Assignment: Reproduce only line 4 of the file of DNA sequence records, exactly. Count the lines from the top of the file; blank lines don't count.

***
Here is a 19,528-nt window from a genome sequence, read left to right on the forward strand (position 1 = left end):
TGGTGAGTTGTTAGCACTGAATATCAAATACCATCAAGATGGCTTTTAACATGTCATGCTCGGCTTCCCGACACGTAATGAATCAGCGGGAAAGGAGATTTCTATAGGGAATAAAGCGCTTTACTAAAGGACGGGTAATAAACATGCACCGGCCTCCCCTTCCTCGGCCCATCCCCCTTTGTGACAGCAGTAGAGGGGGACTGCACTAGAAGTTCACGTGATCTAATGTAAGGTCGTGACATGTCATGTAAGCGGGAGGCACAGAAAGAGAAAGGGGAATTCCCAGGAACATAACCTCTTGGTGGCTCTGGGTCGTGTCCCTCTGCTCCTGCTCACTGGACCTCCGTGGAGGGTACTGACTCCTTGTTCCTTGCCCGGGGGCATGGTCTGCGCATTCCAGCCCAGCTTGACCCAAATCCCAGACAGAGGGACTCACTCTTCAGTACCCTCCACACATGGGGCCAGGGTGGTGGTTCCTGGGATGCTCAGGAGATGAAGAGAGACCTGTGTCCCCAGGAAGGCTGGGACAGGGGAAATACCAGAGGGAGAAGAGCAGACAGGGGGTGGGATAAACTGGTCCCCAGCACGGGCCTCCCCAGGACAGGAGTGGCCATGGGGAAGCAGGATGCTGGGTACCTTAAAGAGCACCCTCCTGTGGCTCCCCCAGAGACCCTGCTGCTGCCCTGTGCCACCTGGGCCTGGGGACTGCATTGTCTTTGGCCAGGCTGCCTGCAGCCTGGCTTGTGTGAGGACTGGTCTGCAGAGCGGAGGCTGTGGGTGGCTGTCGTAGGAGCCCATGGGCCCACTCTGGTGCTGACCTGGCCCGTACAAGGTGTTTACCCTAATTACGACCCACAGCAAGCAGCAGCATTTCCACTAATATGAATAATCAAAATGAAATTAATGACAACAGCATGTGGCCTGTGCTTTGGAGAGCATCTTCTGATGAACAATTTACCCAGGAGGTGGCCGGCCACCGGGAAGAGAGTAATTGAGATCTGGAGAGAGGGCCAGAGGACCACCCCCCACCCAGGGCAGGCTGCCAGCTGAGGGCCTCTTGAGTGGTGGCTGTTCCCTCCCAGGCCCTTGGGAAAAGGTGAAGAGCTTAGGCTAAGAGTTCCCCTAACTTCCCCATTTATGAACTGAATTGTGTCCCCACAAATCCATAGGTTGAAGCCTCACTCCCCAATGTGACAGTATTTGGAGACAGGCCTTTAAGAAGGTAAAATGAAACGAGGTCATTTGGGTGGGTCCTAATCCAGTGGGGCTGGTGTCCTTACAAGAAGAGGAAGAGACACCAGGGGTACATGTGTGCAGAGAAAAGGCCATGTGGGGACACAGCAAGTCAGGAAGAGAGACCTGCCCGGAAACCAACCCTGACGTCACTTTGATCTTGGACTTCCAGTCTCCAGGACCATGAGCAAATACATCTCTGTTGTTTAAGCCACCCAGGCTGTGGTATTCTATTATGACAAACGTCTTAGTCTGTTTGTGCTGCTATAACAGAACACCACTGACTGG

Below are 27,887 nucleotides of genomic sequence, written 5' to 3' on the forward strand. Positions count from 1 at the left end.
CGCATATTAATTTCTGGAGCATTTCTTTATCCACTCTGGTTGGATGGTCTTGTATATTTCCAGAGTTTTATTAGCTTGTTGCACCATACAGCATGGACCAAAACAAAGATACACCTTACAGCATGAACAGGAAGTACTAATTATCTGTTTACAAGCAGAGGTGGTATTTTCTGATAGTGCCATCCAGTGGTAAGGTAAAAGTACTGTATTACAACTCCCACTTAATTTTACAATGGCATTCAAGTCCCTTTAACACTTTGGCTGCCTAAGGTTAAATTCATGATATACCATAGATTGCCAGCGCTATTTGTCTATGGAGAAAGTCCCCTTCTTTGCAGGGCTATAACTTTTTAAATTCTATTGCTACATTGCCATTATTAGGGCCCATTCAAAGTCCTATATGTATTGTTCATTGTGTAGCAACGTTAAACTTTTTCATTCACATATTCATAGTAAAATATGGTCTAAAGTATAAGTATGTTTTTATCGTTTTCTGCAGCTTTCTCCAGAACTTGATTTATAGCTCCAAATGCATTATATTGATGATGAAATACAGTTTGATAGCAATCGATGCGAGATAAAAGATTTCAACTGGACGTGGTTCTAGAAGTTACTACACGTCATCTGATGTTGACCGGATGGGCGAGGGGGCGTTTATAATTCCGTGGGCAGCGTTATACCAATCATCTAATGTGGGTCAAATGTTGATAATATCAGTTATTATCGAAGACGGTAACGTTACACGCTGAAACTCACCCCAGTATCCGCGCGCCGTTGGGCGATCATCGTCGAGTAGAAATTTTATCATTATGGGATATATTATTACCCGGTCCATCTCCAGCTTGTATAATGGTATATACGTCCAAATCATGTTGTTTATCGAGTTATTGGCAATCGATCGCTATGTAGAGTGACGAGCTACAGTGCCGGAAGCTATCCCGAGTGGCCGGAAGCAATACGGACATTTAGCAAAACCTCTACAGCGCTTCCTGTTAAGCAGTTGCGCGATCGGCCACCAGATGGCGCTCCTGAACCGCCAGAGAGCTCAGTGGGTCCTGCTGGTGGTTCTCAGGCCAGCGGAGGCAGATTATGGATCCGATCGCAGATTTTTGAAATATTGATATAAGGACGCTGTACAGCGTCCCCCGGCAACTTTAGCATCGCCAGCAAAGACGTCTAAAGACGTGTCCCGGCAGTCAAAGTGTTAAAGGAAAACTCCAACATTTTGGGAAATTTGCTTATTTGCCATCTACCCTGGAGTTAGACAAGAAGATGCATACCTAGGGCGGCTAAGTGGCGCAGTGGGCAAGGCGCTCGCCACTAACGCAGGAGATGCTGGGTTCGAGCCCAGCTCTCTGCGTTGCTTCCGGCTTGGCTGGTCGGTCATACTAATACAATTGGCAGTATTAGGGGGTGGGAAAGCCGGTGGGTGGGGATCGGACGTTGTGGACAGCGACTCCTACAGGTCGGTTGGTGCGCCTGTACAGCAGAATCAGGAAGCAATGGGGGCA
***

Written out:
CGCATATTAATTTCTGGAGCATTTCTTTATCCACTCTGGTTGGATGGTCTTGTATATTTCCAGAGTTTTATTAGCTTGTTGCACCATACAGCATGGACCAAAACAAAGATACACCTTACAGCATGAACAGGAAGTACTAATTATCTGTTTACAAGCAGAGGTGGTATTTTCTGATAGTGCCATCCAGTGGTAAGGTAAAAGTACTGTATTACAACTCCCACTTAATTTTACAATGGCATTCAAGTCCCTTTAACACTTTGGCTGCCTAAGGTTAAATTCATGATATACCATAGATTGCCAGCGCTATTTGTCTATGGAGAAAGTCCCCTTCTTTGCAGGGCTATAACTTTTTAAATTCTATTGCTACATTGCCATTATTAGGGCCCATTCAAAGTCCTATATGTATTGTTCATTGTGTAGCAACGTTAAACTTTTTCATTCACATATTCATAGTAAAATATGGTCTAAAGTATAAGTATGTTTTTATCGTTTTCTGCAGCTTTCTCCAGAACTTGATTTATAGCTCCAAATGCATTATATTGATGATGAAATACAGTTTGATAGCAATCGATGCGAGATAAAAGATTTCAACTGGACGTGGTTCTAGAAGTTACTACACGTCATCTGATGTTGACCGGATGGGCGAGGGGGCGTTTATAATTCCGTGGGCAGCGTTATACCAATCATCTAATGTGGGTCAAATGTTGATAATATCAGTTATTATCGAAGACGGTAACGTTACACGCTGAAACTCACCCCAGTATCCGCGCGCCGTTGGGCGATCATCGTCGAGTAGAAATTTTATCATTATGGGATATATTATTACCCGGTCCATCTCCAGCTTGTATAATGGTATATACGTCCAAATCATGTTGTTTATCGAGTTATTGGCAATCGATCGCTATGTAGAGTGACGAGCTACAGTGCCGGAAGCTATCCCGAGTGGCCGGAAGCAATACGGACATTTAGCAAAACCTCTACAGCGCTTCCTGTTAAGCAGTTGCGCGATCGGCCACCAGATGGCGCTCCTGAACCGCCAGAGAGCTCAGTGGGTCCTGCTGGTGGTTCTCAGGCCAGCGGAGGCAGATTATGGATCCGATCGCAGATTTTTGAAATATTGATATAAGGACGCTGTACAGCGTCCCCCGGCAACTTTAGCATCGCCAGCAAAGACGTCTAAAGACGTGTCCCGGCAGTCAAAGTGTTAAAGGAAAACTCCAACATTTTGGGAAATTTGCTTATTTGCCATCTACCCTGGAGTTAGACAAGAAGATGCATACCTAGGGCGGCTAAGTGGCGCAGTGGGCAAGGCGCTCGCCACTAACGCAGGAGATGCTGGGTTCGAGCCCAGCTCTCTGCGTTGCTTCCGGCTTGGCTGGTCGGTCATACTAATACAATTGGCAGTATTAGGGGGTGGGAAAGCCGGTGGGTGGGGATCGGACGTTGTGGACAGCGACTCCTACAGGTCGGTTGGTGCGCCTGTACAGCAGAATCAGGAAGCAATGGGGGCA